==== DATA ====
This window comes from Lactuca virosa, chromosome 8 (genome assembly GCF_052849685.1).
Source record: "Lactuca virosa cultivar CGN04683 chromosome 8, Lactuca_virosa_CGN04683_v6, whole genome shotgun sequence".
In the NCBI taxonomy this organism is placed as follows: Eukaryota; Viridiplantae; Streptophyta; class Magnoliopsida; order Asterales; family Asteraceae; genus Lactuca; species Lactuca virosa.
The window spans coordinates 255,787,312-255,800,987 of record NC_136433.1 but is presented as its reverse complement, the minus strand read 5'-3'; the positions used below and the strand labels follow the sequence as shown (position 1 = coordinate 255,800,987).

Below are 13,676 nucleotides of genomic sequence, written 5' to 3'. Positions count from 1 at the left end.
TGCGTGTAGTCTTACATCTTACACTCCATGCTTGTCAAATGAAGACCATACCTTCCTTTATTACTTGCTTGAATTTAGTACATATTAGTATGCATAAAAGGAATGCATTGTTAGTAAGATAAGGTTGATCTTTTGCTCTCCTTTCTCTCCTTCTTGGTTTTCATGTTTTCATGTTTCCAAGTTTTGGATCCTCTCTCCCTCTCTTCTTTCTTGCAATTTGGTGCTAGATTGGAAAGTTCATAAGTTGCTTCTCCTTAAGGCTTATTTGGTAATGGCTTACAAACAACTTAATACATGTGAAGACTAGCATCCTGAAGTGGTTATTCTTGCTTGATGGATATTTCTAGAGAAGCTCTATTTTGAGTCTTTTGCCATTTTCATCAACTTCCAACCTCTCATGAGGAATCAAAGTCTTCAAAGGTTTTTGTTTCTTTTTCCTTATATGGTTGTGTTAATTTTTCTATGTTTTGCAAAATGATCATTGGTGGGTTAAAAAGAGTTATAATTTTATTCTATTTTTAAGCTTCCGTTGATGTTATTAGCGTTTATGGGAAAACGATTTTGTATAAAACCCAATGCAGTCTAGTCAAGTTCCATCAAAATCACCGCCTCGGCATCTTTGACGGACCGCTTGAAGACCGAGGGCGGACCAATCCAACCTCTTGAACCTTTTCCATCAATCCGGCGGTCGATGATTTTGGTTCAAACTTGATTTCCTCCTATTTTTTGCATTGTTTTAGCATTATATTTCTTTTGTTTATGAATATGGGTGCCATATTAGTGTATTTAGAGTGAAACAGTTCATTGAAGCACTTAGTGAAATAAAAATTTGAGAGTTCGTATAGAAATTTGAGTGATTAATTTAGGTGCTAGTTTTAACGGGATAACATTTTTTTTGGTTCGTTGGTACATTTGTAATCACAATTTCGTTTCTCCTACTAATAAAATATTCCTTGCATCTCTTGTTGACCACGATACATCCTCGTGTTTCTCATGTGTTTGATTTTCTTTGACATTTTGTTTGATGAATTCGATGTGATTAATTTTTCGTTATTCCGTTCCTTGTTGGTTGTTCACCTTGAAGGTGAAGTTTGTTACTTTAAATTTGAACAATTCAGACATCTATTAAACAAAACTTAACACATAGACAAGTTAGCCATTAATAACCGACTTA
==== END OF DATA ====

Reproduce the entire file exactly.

This window comes from Lactuca virosa, chromosome 8 (genome assembly GCF_052849685.1).
Source record: "Lactuca virosa cultivar CGN04683 chromosome 8, Lactuca_virosa_CGN04683_v6, whole genome shotgun sequence".
In the NCBI taxonomy this organism is placed as follows: Eukaryota; Viridiplantae; Streptophyta; class Magnoliopsida; order Asterales; family Asteraceae; genus Lactuca; species Lactuca virosa.
The window spans coordinates 255,787,312-255,800,987 of record NC_136433.1 but is presented as its reverse complement, the minus strand read 5'-3'; the positions used below and the strand labels follow the sequence as shown (position 1 = coordinate 255,800,987).

Below are 13,676 nucleotides of genomic sequence, written 5' to 3'. Positions count from 1 at the left end.
TGCGTGTAGTCTTACATCTTACACTCCATGCTTGTCAAATGAAGACCATACCTTCCTTTATTACTTGCTTGAATTTAGTACATATTAGTATGCATAAAAGGAATGCATTGTTAGTAAGATAAGGTTGATCTTTTGCTCTCCTTTCTCTCCTTCTTGGTTTTCATGTTTTCATGTTTCCAAGTTTTGGATCCTCTCTCCCTCTCTTCTTTCTTGCAATTTGGTGCTAGATTGGAAAGTTCATAAGTTGCTTCTCCTTAAGGCTTATTTGGTAATGGCTTACAAACAACTTAATACATGTGAAGACTAGCATCCTGAAGTGGTTATTCTTGCTTGATGGATATTTCTAGAGAAGCTCTATTTTGAGTCTTTTGCCATTTTCATCAACTTCCAACCTCTCATGAGGAATCAAAGTCTTCAAAGGTTTTTGTTTCTTTTTCCTTATATGGTTGTGTTAATTTTTCTATGTTTTGCAAAATGATCATTGGTGGGTTAAAAAGAGTTATAATTTTATTCTATTTTTAAGCTTCCGTTGATGTTATTAGCGTTTATGGGAAAACGATTTTGTATAAAACCCAATGCAGTCTAGTCAAGTTCCATCAAAATCACCGCCTCGGCATCTTTGACGGACCGCTTGAAGACCGAGGGCGGACCAATCCAACCTCTTGAACCTTTTCCATCAATCCGGCGGTCGATGATTTTGGTTCAAACTTGATTTCCTCCTATTTTTTGCATTGTTTTAGCATTATATTTCTTTTGTTTATGAATATGGGTGCCATATTAGTGTATTTAGAGTGAAACAGTTCATTGAAGCACTTAGTGAAATAAAAATTTGAGAGTTCGTATAGAAATTTGAGTGATTAATTTAGGTGCTAGTTTTAACGGGATAACATTTTTTTTGGTTCGTTGGTACATTTGTAATCACAATTTCGTTTCTCCTACTAATAAAATATTCCTTGCATCTCTTGTTGACCACGATACATCCTCGTGTTTCTCATGTGTTTGATTTTCTTTGACATTTTGTTTGATGAATTCGATGTGATTAATTTTTCGTTATTCCGTTCCTTGTTGGTTGTTCACCTTGAAGGTGAAGTTTGTTACTTTAAATTTGAACAATTCAGACATCTATTAAACAAAACTTAACACATAGACAAGTTAGCCATTAATAACCGACTTA